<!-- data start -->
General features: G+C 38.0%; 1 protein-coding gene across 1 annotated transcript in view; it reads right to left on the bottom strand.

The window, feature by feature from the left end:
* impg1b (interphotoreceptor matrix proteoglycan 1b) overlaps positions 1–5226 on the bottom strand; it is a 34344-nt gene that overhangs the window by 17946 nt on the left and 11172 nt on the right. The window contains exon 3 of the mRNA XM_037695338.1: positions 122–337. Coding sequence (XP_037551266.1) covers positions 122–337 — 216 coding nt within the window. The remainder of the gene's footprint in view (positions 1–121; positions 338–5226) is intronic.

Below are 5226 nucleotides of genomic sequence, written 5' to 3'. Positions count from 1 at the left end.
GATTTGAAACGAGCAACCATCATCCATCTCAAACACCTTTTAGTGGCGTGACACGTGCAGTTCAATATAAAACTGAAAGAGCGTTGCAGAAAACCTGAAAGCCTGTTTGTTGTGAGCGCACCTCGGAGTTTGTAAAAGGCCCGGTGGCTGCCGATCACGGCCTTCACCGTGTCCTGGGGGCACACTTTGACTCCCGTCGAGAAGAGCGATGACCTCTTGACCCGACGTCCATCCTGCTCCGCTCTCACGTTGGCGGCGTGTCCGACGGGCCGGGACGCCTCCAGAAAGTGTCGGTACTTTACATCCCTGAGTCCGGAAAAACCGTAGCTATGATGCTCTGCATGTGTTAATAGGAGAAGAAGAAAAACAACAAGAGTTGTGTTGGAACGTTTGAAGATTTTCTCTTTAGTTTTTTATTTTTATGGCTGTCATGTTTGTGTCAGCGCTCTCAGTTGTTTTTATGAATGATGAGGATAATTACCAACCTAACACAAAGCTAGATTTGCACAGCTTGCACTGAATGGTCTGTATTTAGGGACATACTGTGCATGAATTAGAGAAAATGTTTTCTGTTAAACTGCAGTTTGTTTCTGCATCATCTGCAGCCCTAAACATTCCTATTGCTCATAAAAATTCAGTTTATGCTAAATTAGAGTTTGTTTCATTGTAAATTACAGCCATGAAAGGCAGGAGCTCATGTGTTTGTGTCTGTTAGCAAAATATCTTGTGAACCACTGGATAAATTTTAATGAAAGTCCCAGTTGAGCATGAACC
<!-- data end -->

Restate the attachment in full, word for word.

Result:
General features: G+C 38.0%; 1 protein-coding gene across 1 annotated transcript in view; it reads right to left on the bottom strand.

The window, feature by feature from the left end:
* impg1b (interphotoreceptor matrix proteoglycan 1b) overlaps positions 1–5226 on the bottom strand; it is a 34344-nt gene that overhangs the window by 17946 nt on the left and 11172 nt on the right. The window contains exon 3 of the mRNA XM_037695338.1: positions 122–337. Coding sequence (XP_037551266.1) covers positions 122–337 — 216 coding nt within the window. The remainder of the gene's footprint in view (positions 1–121; positions 338–5226) is intronic.

Below are 5226 nucleotides of genomic sequence, written 5' to 3'. Positions count from 1 at the left end.
GATTTGAAACGAGCAACCATCATCCATCTCAAACACCTTTTAGTGGCGTGACACGTGCAGTTCAATATAAAACTGAAAGAGCGTTGCAGAAAACCTGAAAGCCTGTTTGTTGTGAGCGCACCTCGGAGTTTGTAAAAGGCCCGGTGGCTGCCGATCACGGCCTTCACCGTGTCCTGGGGGCACACTTTGACTCCCGTCGAGAAGAGCGATGACCTCTTGACCCGACGTCCATCCTGCTCCGCTCTCACGTTGGCGGCGTGTCCGACGGGCCGGGACGCCTCCAGAAAGTGTCGGTACTTTACATCCCTGAGTCCGGAAAAACCGTAGCTATGATGCTCTGCATGTGTTAATAGGAGAAGAAGAAAAACAACAAGAGTTGTGTTGGAACGTTTGAAGATTTTCTCTTTAGTTTTTTATTTTTATGGCTGTCATGTTTGTGTCAGCGCTCTCAGTTGTTTTTATGAATGATGAGGATAATTACCAACCTAACACAAAGCTAGATTTGCACAGCTTGCACTGAATGGTCTGTATTTAGGGACATACTGTGCATGAATTAGAGAAAATGTTTTCTGTTAAACTGCAGTTTGTTTCTGCATCATCTGCAGCCCTAAACATTCCTATTGCTCATAAAAATTCAGTTTATGCTAAATTAGAGTTTGTTTCATTGTAAATTACAGCCATGAAAGGCAGGAGCTCATGTGTTTGTGTCTGTTAGCAAAATATCTTGTGAACCACTGGATAAATTTTAATGAAAGTCCCAGTTGAGCATGAACC